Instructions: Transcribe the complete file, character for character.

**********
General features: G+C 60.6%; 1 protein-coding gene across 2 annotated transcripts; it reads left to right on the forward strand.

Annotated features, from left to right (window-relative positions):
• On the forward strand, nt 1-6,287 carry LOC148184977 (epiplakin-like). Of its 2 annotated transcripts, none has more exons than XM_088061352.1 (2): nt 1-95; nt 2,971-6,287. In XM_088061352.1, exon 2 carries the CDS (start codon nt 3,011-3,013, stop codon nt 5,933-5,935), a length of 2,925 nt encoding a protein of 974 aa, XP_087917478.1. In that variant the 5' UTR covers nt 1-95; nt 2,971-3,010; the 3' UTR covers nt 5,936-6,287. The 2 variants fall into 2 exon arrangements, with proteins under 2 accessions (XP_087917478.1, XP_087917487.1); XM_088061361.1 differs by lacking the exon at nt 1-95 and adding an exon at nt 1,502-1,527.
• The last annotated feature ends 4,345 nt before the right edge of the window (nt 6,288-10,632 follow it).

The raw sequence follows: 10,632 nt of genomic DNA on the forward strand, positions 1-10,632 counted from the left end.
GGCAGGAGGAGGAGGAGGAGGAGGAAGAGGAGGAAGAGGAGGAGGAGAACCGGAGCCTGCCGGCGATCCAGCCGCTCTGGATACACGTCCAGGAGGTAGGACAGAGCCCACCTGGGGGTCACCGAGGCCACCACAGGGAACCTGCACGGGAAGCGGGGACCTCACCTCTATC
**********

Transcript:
General features: G+C 60.6%; 1 protein-coding gene across 2 annotated transcripts; it reads left to right on the forward strand.

Annotated features, from left to right (window-relative positions):
• On the forward strand, nt 1-6,287 carry LOC148184977 (epiplakin-like). Of its 2 annotated transcripts, none has more exons than XM_088061352.1 (2): nt 1-95; nt 2,971-6,287. In XM_088061352.1, exon 2 carries the CDS (start codon nt 3,011-3,013, stop codon nt 5,933-5,935), a length of 2,925 nt encoding a protein of 974 aa, XP_087917478.1. In that variant the 5' UTR covers nt 1-95; nt 2,971-3,010; the 3' UTR covers nt 5,936-6,287. The 2 variants fall into 2 exon arrangements, with proteins under 2 accessions (XP_087917478.1, XP_087917487.1); XM_088061361.1 differs by lacking the exon at nt 1-95 and adding an exon at nt 1,502-1,527.
• The last annotated feature ends 4,345 nt before the right edge of the window (nt 6,288-10,632 follow it).

The raw sequence follows: 10,632 nt of genomic DNA on the forward strand, positions 1-10,632 counted from the left end.
GGCAGGAGGAGGAGGAGGAGGAGGAAGAGGAGGAAGAGGAGGAGGAGAACCGGAGCCTGCCGGCGATCCAGCCGCTCTGGATACACGTCCAGGAGGTAGGACAGAGCCCACCTGGGGGTCACCGAGGCCACCACAGGGAACCTGCACGGGAAGCGGGGACCTCACCTCTATC